Under the law of Nevada, “[a] plaintiff seeking to recover in quantum meruit must demonstrate, inter alia, that its services ‘conferred a benefit on the defendant.'” Las Vegas Sands Corp. v. Suen, No. 64594, 2016 WL 4076421, at *3 (Nev. July 22, 2016) (quoting Certified Fire Prot. Inc. v. Precision Constr., 283 P.3d 250, 257 (Nev. 2012)). “Likewise, to have ‘value' means to be significant, desirable, or useful.” Id. (citing Value, Black's Law Dictionary (10th ed. 2014)). “In the context of quantum meruit, we conclude the terms ‘value' and ‘benefit' are interchangeable, as useful or desirable services are those that provide some form of advantage.” Id. “[W]e have distinguished between services that provide value and those that either harm the recipient or leave him in the same position he would have been without the services.” Id. (citing Certified Fire, 283 P.3d at 258; Thompson v. Herrmann, 530 P.2d 1183, 1186 (Nev. 1975)). “[T]he market value of ... services is the remedy traditionally known as quantum meruit.” Restatement (Third) of Restitution and Unjust Enrichment § 49(3)(c) & cmt. f (2011).

         Chartwell has not proven by substantial evidence that its services to these counterclaim defendants up to that point (i.e., before the Governor's office began settlement talks) conferred a valuable benefit. Therefore, Chartwell recovers nothing in quantum meruit for these services. Id.; see also Restatement (Third) of Restitution and Unjust Enrichment §34, cmt. 3 (2011) (interruption by supervening circumstances may result in no unjust enrichment).

         Beyond that point (i.e., after the Governor's Office began settlement overtures), Chartwell provided additional services to these counterclaim defendants in the form of taking part in the industry-wide settlement agreement and getting the settlement agreement approved. Again, substantial evidence is lacking that would prove the services were valuable.

         The problem with Chartwell's claim for quantum meruit is that the industry-wide settlement was instigated by the Governor's Office for the benefit of all of the citizenry and required the independent approval of the legislature in the form of tax moratorium legislation. The State of Nevada desired a global settlement of all use tax refund cases. The legality of imposing sales tax deficiencies to offset use tax refunds was uncertain. Test cases had been instituted and decisions had been issued at the trial court level. The Nevada Supreme Court had hinted about its approval of a sales tax but statute of limitations issues existed.

         The Nevada Department of Taxation might have ultimately won approval of its sales tax deficiency program. In that case, it would have happily traded the right to collect use taxes in exchange for the right to impose even higher sales taxes. Or it could have lost. Had the State lost in the Supreme Court, a $233 million dollar use tax refund liability would remain and would have grown even larger due to accumulating interest. The State of Nevada sought to settle its fiscal uncertainty and made the first move. The Governor's office invited the Nevada Resorts Association (“NRA”) to meet. Chartwell met separately. A concession was included in the proposal for some of Chartwell's other clients. Once the NRA's casino members were in agreement, the smaller non-member casinos needed to be brought in. Chartwell volunteered and did help gain the approval of a number of smaller casinos. But the evidence on Chartwell's efforts and successes in this regard was slim and difficult to evaluate. Not all of the casinos in the State signed on. Whether the Governor would have proceeded without the approval of the Chartwell-obtained casinos is unknown. The evidence showed the Governor wanted 100% agreement. The evidence also showed that 100% agreement was not obtained, but the settlement was still achieved. One could reasonably infer that the Governor would have moved forward regardless - having won the approval of the large number of casino members of the NRA.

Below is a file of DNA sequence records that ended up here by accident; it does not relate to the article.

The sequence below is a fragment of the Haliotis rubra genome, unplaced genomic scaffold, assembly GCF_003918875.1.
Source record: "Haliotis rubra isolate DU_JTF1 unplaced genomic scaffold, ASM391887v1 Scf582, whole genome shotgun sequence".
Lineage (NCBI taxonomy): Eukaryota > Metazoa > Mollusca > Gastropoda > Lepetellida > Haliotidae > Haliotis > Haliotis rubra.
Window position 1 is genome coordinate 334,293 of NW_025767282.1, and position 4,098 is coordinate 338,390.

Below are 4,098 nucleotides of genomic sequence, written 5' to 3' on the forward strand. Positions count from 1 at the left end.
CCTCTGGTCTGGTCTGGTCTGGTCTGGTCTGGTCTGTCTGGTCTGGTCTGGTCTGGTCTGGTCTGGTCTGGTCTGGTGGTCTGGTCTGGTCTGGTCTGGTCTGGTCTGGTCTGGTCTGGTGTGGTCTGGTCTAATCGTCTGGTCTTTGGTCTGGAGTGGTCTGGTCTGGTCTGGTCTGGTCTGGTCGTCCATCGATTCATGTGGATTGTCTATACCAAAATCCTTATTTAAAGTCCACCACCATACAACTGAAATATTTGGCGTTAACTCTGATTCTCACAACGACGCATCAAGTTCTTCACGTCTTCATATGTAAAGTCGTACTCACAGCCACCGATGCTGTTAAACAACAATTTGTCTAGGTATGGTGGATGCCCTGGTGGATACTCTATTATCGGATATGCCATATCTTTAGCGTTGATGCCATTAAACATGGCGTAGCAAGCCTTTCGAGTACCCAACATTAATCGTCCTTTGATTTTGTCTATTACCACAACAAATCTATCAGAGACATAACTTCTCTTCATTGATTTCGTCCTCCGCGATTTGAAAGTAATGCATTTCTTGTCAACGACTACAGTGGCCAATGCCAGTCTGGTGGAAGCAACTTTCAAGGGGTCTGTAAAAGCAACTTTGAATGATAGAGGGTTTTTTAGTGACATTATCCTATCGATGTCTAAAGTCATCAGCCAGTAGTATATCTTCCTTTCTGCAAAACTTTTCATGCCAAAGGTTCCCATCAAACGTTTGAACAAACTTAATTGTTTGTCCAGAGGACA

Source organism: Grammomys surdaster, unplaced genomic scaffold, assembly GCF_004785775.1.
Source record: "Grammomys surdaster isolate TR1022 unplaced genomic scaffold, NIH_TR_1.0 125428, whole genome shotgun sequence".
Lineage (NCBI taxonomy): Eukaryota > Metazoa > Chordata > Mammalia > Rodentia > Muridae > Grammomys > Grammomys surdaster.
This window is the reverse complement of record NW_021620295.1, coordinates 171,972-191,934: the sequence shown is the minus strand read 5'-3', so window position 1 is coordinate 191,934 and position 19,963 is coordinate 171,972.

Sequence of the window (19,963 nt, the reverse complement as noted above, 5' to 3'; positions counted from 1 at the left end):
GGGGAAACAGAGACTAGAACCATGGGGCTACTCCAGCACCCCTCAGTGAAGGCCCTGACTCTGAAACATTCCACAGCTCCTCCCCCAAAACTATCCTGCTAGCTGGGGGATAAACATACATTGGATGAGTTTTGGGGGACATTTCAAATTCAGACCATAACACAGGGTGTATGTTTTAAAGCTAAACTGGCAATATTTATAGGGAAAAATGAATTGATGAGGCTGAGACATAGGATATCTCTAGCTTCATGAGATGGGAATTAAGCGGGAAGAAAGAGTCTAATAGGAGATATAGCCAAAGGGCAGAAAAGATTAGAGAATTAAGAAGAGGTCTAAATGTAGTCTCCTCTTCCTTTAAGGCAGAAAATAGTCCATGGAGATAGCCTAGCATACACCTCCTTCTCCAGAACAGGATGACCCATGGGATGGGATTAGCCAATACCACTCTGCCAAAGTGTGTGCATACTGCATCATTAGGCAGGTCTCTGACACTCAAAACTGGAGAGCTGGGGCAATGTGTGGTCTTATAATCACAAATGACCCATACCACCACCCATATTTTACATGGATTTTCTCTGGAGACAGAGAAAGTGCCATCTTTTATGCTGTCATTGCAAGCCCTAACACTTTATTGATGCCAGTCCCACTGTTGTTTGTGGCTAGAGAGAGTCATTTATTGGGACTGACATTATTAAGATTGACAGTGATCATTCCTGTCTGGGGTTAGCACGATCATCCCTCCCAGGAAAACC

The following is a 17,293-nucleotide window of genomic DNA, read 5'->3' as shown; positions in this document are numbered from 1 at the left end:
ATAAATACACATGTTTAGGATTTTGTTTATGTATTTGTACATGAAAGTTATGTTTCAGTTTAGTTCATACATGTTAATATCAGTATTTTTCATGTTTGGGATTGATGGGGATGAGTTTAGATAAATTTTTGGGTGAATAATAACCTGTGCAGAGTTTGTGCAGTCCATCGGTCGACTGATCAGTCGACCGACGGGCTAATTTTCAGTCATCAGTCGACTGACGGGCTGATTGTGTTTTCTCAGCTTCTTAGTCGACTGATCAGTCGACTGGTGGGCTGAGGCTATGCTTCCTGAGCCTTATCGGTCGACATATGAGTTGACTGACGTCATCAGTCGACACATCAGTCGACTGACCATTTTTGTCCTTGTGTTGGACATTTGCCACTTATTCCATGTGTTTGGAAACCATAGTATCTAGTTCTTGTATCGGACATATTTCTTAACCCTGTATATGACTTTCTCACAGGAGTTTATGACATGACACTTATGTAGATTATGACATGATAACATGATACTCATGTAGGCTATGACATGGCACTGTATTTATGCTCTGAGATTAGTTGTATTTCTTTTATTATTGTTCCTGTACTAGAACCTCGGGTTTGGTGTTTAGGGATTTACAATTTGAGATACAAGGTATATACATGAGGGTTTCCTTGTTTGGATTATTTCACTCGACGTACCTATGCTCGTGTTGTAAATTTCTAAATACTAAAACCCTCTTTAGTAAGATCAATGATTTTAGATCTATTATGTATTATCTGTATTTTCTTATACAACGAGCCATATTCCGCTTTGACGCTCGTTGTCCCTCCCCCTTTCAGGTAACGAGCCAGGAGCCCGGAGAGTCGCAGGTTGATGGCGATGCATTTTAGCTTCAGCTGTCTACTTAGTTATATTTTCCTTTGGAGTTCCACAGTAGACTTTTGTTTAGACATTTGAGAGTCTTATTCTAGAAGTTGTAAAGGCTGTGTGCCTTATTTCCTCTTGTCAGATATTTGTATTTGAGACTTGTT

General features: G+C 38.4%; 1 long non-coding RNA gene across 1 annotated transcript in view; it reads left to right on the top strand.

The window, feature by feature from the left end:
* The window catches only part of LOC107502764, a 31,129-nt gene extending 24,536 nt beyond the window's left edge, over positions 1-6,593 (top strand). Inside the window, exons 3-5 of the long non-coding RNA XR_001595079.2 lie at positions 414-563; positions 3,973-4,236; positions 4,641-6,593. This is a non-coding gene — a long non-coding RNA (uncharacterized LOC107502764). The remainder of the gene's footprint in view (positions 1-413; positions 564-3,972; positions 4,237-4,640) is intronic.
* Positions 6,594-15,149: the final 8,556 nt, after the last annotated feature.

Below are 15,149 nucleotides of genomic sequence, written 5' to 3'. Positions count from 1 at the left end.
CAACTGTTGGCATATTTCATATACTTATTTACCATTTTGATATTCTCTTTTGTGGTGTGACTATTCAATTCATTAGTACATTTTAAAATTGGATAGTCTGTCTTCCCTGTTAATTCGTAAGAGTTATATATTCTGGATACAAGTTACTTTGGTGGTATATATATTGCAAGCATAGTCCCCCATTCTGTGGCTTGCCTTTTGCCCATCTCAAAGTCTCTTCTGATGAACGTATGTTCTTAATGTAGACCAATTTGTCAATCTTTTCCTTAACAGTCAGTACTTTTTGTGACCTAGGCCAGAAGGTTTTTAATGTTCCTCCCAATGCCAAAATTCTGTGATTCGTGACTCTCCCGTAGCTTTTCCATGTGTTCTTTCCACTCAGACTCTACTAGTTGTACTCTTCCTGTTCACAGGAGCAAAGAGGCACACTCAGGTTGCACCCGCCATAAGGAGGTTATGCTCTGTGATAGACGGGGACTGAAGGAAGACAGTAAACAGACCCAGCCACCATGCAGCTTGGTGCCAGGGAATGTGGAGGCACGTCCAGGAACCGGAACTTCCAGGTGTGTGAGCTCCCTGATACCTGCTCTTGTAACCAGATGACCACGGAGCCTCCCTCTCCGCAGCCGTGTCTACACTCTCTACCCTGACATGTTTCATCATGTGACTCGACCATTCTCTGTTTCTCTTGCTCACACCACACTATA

Once the agreement was finalized, the legislature had to be persuaded to pass legislation. In short, it was a global settlement at the instigation of the State. It required the agreement of the State (over which Chartwell had no influence). And it required the agreement of the casino members of the NRA (which was obtained without the help of Chartwell). It required legislation to be considered and passed by the legislature. Individual legislators presumably considered the merits and demerits of the Governor's proposed tax legislation and voted their individual opinions. There is no evidence that it was a settlement at the instigation of Chartwell. There is no evidence that it was something that Chartwell ...